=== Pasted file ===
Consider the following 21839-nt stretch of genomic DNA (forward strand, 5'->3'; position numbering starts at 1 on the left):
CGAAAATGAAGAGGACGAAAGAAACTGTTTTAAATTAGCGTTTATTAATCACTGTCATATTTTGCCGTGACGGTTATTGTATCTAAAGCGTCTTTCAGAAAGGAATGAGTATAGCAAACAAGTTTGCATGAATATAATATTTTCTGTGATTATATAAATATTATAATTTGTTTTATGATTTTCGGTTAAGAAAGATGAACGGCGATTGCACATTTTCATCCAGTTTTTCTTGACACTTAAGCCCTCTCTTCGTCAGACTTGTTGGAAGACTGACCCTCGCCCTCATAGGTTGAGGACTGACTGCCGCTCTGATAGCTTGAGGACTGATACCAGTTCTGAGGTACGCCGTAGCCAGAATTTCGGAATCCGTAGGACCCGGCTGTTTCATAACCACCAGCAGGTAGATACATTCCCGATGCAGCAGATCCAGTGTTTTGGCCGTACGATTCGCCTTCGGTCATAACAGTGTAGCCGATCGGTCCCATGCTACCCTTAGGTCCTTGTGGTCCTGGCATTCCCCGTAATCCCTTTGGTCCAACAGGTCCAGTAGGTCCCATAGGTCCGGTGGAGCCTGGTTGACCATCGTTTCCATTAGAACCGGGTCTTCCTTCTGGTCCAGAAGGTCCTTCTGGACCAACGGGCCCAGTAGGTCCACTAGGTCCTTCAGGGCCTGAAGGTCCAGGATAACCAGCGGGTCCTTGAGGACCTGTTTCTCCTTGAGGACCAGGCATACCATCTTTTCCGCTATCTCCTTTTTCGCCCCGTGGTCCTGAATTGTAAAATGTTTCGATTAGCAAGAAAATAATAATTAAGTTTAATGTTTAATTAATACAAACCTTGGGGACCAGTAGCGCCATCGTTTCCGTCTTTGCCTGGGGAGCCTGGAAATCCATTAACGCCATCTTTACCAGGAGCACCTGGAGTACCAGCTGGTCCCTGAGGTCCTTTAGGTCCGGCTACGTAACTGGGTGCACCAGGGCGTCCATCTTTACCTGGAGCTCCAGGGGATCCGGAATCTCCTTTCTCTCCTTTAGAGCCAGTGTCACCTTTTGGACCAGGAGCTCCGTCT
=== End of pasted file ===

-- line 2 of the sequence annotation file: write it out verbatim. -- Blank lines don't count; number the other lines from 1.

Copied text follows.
CGAAAATGAAGAGGACGAAAGAAACTGTTTTAAATTAGCGTTTATTAATCACTGTCATATTTTGCCGTGACGGTTATTGTATCTAAAGCGTCTTTCAGAAAGGAATGAGTATAGCAAACAAGTTTGCATGAATATAATATTTTCTGTGATTATATAAATATTATAATTTGTTTTATGATTTTCGGTTAAGAAAGATGAACGGCGATTGCACATTTTCATCCAGTTTTTCTTGACACTTAAGCCCTCTCTTCGTCAGACTTGTTGGAAGACTGACCCTCGCCCTCATAGGTTGAGGACTGACTGCCGCTCTGATAGCTTGAGGACTGATACCAGTTCTGAGGTACGCCGTAGCCAGAATTTCGGAATCCGTAGGACCCGGCTGTTTCATAACCACCAGCAGGTAGATACATTCCCGATGCAGCAGATCCAGTGTTTTGGCCGTACGATTCGCCTTCGGTCATAACAGTGTAGCCGATCGGTCCCATGCTACCCTTAGGTCCTTGTGGTCCTGGCATTCCCCGTAATCCCTTTGGTCCAACAGGTCCAGTAGGTCCCATAGGTCCGGTGGAGCCTGGTTGACCATCGTTTCCATTAGAACCGGGTCTTCCTTCTGGTCCAGAAGGTCCTTCTGGACCAACGGGCCCAGTAGGTCCACTAGGTCCTTCAGGGCCTGAAGGTCCAGGATAACCAGCGGGTCCTTGAGGACCTGTTTCTCCTTGAGGACCAGGCATACCATCTTTTCCGCTATCTCCTTTTTCGCCCCGTGGTCCTGAATTGTAAAATGTTTCGATTAGCAAGAAAATAATAATTAAGTTTAATGTTTAATTAATACAAACCTTGGGGACCAGTAGCGCCATCGTTTCCGTCTTTGCCTGGGGAGCCTGGAAATCCATTAACGCCATCTTTACCAGGAGCACCTGGAGTACCAGCTGGTCCCTGAGGTCCTTTAGGTCCGGCTACGTAACTGGGTGCACCAGGGCGTCCATCTTTACCTGGAGCTCCAGGGGATCCGGAATCTCCTTTCTCTCCTTTAGAGCCAGTGTCACCTTTTGGACCAGGAGCTCCGTCT